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New York Federal Court Denies Summary Judgment on NYPD Applicant’s Disability Discrimination Claims

Lev Craig

The Harman Firm is proud to report that on February 12, 2018, Judge Vernon S. Broderick of the U.S. District Court for the Southern District of New York denied summary judgment in Umanzor v. New York City Police Department. The court’s decision allows the disability discrimination claims brought against the New York City Police Department (NYPD) by plaintiff Randy Umanzor, who is represented by The Harman Firm, LLP, to proceed to trial.

In May 2013, Mr. Umanzor was diagnosed with multiple sclerosis (MS) after experiencing symptoms of weakness and numbness. After his diagnosis, Mr. Umanzor began a treatment regimen, including a prescribed steroid medication and Vitamin B12 injections, but continued to experience some minor MS-related symptoms, like tingling, numbness, and fatigue. Mr. Umanzor applied to join the NYPD’s Police Cadet Corps in February 2014, after being diagnosed with and treated for MS. He passed the physical examination with flying colors.

However, after Mr. Umanzor disclosed his MS diagnosis during the application process, the NYPD placed him “on review.” Mr. Umanzor provided the NYPD with his medical records—which were unintentionally incomplete—and a note from his neurologist, confirming that Mr. Umanzor was “medically stable” to join the NYPD and that his neurological exam was “normal except for mild sensory loss in the first two fingers on the left hand.” After receiving these documents, the NYPD disqualified Mr. Umanzor based on the “brief period of time that had elapsed between his MS diagnosis and the date that he applied to the Police Cadet Corps.”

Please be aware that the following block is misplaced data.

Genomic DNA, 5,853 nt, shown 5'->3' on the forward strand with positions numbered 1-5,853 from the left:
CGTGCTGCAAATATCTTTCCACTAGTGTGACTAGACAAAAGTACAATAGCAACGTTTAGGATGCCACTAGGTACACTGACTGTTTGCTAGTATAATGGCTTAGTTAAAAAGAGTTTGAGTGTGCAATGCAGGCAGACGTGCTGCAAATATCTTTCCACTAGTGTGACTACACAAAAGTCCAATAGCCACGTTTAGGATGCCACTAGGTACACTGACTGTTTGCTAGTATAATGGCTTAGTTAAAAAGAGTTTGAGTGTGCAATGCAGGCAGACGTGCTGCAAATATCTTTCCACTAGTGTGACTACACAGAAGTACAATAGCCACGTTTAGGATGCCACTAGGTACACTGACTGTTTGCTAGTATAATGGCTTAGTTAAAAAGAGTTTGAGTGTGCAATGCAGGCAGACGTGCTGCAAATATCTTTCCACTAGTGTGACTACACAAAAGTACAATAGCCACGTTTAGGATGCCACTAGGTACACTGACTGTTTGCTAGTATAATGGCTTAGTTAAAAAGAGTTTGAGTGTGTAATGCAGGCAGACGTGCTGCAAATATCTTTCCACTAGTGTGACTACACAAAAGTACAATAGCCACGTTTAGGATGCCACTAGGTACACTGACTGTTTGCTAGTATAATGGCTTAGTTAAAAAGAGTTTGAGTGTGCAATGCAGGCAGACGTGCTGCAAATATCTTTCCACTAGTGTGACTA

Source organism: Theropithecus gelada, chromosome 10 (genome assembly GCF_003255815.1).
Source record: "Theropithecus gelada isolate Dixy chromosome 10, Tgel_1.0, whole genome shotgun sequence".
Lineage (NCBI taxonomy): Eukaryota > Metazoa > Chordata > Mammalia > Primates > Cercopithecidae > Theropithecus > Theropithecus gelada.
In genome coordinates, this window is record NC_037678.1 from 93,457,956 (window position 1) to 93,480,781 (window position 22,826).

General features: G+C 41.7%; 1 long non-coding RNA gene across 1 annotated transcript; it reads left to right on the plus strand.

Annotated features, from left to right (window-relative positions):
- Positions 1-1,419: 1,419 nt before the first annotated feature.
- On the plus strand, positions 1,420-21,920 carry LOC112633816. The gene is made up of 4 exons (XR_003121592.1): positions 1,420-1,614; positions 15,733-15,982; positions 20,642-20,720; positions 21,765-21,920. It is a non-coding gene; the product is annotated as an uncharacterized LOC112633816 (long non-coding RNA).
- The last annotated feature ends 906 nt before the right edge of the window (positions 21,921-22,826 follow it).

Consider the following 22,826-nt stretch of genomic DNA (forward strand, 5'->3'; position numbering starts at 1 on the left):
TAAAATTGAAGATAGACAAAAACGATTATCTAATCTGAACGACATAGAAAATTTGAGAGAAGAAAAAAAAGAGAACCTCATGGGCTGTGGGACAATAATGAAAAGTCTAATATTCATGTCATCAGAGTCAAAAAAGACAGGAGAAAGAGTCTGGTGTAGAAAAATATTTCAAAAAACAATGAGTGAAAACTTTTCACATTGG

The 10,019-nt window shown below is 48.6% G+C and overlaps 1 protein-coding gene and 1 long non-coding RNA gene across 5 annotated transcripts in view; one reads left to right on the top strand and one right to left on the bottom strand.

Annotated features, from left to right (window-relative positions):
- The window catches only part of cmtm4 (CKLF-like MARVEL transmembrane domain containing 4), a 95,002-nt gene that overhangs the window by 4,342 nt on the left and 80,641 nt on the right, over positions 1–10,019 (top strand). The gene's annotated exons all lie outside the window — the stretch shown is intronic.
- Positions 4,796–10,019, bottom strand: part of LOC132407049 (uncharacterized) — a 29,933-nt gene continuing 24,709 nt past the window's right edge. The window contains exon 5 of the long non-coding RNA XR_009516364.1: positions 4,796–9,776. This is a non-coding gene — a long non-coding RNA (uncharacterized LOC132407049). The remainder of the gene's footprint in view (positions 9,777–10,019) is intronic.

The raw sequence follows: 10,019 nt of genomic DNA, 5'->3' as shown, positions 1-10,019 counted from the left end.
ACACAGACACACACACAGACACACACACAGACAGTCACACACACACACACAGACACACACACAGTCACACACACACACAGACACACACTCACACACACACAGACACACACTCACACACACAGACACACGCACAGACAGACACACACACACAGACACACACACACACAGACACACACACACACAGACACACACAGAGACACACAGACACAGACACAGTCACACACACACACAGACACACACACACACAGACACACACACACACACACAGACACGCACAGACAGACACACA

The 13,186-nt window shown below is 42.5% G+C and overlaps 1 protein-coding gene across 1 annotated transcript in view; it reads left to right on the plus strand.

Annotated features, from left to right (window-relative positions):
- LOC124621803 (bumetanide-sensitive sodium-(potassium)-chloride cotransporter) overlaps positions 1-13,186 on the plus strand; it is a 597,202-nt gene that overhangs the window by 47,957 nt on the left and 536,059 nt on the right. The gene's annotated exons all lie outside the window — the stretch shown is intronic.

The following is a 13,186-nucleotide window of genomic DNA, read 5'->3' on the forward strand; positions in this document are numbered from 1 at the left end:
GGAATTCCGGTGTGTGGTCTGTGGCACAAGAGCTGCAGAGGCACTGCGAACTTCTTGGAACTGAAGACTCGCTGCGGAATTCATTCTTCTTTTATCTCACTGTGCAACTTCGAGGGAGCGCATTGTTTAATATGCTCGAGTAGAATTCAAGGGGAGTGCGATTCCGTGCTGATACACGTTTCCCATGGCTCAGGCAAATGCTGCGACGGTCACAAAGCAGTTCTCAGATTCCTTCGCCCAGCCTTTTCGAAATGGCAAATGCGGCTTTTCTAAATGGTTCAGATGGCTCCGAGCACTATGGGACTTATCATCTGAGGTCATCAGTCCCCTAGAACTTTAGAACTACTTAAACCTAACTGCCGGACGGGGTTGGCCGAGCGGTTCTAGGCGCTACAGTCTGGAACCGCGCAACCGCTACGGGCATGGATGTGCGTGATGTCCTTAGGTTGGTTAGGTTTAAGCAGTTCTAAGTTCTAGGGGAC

Mr. Umanzor then retained The Harman Firm, LLP, and filed suit against the NYPD in federal court, bringing disability discrimination claims under the Americans with Disabilities Act (ADA) and the New York City Human Rights Law (NYCHRL). The parties cross-moved for summary judgment, which the court denied, finding that there were several disputed issues of material fact that precluded summary judgment.

The parties did not dispute that Mr. Umanzor has a disability and was subjected to an adverse employment action because of it. The court found that whether Mr. Umanzor posed “a significant risk to the health or safety of others” based on a “reasonable medical judgment” was a question for a jury, as the fact that Mr. Umanzor’s physician disagreed with that assessment created a triable issue. In addition, Mr. Umanzor raised disputes as to several facts concerning his disqualification, including whether his neurologist’s letter constituted an assessment of his ability to perform the essential functions of a police officer and what the disqualification decision was ultimately based on, among others.

The Harman Firm, LLP, is committed to zealously advocating for the rights of employees and job applicants who have been the victims of unlawful discrimination, and we are dedicated to ensuring that disabled workers receive equal treatment in the workplace and are considered fairly when applying for jobs. If an employer has discriminated against you in the workplace or during the hiring process because of your disability, perceived disability, or any other protected characteristic, contact the experienced, dedicated employment attorneys at The Harman Firm, LLP.

The attorneys on this case are Walker G. Harman, Jr., and Edgar M. Rivera. The Harman Firm, LLP, wishes to thank Mr. Umanzor for his continued commitment to his claims and for choosing The Harman Firm to represent him. The New York Post, Staten Island Live, and Employment Law Daily have also reported on Mr. Umanzor’s claims.

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